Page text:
Ticks and Tick-Borne Diseases


The Scoop on Ticks and Tick-Borne Diseases

Who should worry about ticks?

The short answer? Everyone.

The prevalence of ticks and tick-borne diseases are rapidly increasing in New York. In Chemung County, 1 in 8 dogs is diagnosed with Lyme disease. Any pet who has access to the outdoors may be exposed to ticks. People can also bring ticks inside on their clothes, and outdoor dogs may bring ticks and other parasites back into the house where indoor-only pets (like cats) may be affected.

One of the most common consequences of a tick bite is Lyme disease, although ticks transmit many different diseases, including anaplasmosis and ehrlichiosis, which affect the blood cells.

Interested in regularly updated statistics? Visit www.capcvet.org to explore the parasite prevalence maps by state and by county.


How can I prevent Lyme Disease and other tick-borne diseases in my pets?

  • Year-round use of tick prevention (see below for our recommendations)
  • Lyme vaccine for dogs
  • Check yourself and your pets daily for ticks and remove them as soon as possible. It takes between 24 to 48 hours for a tick to transmit Lyme disease, but other diseases may be transmitted in as little as 3 hours. A flea comb can be helpful in finding ticks.

I found a tick on my pet! What do I do now?

  • Remove any ticks with a Tick Twister or tweezers. Learn how to use a Tick Twister here: https://www.youtube.com/watch?v=9N_GmW0G3IE. Stop by our office to pick up a set of Tick Twisters today!
  • Do NOT use soap, alcohol, or oil on the area or try to burn the tick off. Do not squeeze the body of the tick. This will only lead to an increased risk in transmission of diseases. If you have trouble removing a tick from your pet, please call your veterinarian. We would be more than happy to have one of our veterinary nurses help you remove any ticks.
  • If the body of the tick has already been removed and the mouthparts remain in your pet, don’t panic! The embedded mouthparts are unlikely to be removed if the rest of the tick is gone. They do not cause additional harm and will work their way out on their own.
  • A tick bite may cause a mild reaction or bump at the site of attachment. This may persist for several weeks and will typically resolve on its own. If the area appears to be infected or your pet is itching at it, please contact your veterinarian.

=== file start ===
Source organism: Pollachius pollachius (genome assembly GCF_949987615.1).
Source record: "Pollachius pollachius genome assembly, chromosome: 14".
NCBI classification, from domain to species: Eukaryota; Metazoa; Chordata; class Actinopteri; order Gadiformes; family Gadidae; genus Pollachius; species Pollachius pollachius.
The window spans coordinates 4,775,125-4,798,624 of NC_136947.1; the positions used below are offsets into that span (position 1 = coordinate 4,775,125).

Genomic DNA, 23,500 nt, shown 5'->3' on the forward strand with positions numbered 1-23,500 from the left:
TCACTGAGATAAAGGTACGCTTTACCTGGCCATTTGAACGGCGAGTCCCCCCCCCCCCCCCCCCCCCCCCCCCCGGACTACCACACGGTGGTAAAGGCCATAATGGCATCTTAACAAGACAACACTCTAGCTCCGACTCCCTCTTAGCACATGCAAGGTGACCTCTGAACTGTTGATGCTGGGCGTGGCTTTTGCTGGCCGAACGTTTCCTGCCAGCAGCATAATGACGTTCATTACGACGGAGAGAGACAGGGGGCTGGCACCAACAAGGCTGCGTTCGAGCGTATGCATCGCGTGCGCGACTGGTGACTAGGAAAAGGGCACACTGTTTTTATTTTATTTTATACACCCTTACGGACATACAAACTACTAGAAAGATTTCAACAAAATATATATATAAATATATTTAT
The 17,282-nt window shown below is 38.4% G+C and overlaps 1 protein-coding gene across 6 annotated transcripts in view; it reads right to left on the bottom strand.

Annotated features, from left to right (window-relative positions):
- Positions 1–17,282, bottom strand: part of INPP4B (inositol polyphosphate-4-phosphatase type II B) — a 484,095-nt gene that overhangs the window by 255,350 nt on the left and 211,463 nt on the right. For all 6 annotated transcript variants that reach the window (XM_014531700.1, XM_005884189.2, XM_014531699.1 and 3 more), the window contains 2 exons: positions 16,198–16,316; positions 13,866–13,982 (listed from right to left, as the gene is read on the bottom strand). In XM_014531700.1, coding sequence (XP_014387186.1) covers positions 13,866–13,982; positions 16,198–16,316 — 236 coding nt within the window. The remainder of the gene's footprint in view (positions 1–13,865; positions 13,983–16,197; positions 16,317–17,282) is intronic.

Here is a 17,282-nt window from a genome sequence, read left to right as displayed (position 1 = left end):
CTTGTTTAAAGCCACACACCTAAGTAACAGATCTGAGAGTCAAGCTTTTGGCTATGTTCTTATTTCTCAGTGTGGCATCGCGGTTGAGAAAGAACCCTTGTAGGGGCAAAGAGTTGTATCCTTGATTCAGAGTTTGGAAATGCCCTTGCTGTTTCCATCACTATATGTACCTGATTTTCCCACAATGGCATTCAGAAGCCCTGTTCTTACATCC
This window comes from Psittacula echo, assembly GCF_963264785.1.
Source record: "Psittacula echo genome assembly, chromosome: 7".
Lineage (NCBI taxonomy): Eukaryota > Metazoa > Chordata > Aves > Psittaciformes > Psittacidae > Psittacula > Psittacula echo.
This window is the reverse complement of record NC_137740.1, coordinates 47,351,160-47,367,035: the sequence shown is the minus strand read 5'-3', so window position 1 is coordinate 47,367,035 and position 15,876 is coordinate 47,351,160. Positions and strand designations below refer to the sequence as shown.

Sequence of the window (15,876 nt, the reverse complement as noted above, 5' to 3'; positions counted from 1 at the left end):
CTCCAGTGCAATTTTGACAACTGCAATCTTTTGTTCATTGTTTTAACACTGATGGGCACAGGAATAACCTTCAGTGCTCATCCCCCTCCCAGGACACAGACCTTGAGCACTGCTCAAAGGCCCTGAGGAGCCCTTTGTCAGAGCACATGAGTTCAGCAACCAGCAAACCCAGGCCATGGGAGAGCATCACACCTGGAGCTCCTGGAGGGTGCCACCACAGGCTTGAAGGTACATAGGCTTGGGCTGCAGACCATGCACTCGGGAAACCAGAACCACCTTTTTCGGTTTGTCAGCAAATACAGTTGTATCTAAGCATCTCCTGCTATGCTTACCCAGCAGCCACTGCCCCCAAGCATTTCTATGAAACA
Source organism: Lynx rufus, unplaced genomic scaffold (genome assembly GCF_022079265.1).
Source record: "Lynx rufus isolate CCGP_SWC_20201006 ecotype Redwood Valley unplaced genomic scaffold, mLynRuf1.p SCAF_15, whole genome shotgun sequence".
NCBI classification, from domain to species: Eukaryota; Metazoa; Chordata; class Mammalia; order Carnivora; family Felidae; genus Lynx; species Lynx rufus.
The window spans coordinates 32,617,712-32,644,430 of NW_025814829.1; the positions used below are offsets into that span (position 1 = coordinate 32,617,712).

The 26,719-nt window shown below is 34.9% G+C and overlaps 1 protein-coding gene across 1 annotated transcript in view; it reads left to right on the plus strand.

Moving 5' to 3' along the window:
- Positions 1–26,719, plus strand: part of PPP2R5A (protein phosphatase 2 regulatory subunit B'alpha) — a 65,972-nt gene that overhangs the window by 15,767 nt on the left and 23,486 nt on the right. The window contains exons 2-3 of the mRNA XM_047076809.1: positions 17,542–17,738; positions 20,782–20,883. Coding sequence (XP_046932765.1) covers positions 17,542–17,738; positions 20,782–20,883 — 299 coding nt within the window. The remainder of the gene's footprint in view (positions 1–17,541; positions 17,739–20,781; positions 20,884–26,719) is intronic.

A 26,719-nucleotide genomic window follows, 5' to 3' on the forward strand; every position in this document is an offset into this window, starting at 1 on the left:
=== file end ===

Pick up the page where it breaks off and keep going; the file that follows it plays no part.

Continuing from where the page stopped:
When should we test for tick-borne diseases?
Once the tick has been removed, we recommend using a good tick preventative and having blood testing performed about one month after tick exposure. Most tick-borne illnesses (like Lyme disease) produce antibodies that will be picked up on a blood test 4 weeks after exposure to the tick. If your pet starts to show clinical signs of Lyme disease (as noted below), please call your veterinarian so testing and treatment can be performed sooner.

Blood testing recommended 4 weeks after tick exposure

What are the signs of Lyme disease?

  • Shifting lameness (lameness that switches from one leg to another)
  • Fever
  • Lack of appetite
  • Lethargy
  • Arthritis
  • Reluctance to rise
  • If left untreated, Lyme can cause life-threatening kidney failure and very serious joint disease
  • Since some pets may be infected with a tick-borne disease but never show clinical signs, testing is always recommended one month after tick exposure.

Lyme vaccine for dogs
At Lake Road Animal Hospital, we strongly recommend the Lyme vaccination as part of your dog’s core vaccines and preventative care. This vaccine is a series of two immunizations 3 to 4 weeks apart, then is boosted yearly.

Tick prevention
There are so many flea and tick products available – and they are not all created equal. We understand that choosing the best preventative can be an overwhelming task, so let us help you when making this important decision! Using a veterinary approved product from your veterinary office or our home delivery pharmacy ensures that your pet is receiving the best quality care and a product suitable for his or her medical history and lifestyle.

To access our home delivery pharmacy, click here: https://lakeroadanimalhospital.vetsfirstchoice.com

Which tick preventatives are best?
Oral and some topical preventatives are distributed throughout your pet’s body to give systemic protection. Systemic products are waterproof, safe for your dog or cat, and kill ticks soon after they bite your pet.

Products with repellency (like the Seresto Collar) are best when used in addition to a systemic preventative. This dual protection is best when your pet has a higher chance of encountering ticks (such as camping, hiking, or running through the woods).

The Seresto collar distributes the product to your pet’s skin and fur, but each time your pet swims or is bathed, the product is washed off, and the collar must release more of the active ingredient, depleting the collar sooner than the labeled 8 months. Pets who are bathed or swim more than once per month only receive 5 months of protection from fleas and ticks with the Seresto collar.

WARNING – Topical tick products for dogs and many over the counter products are TOXIC to cats and can be fatal. Always check with your veterinarian and read your product label before giving or applying preventative products to your pets.

When should my pet be on a flea, tick, and heartworm preventative regimen?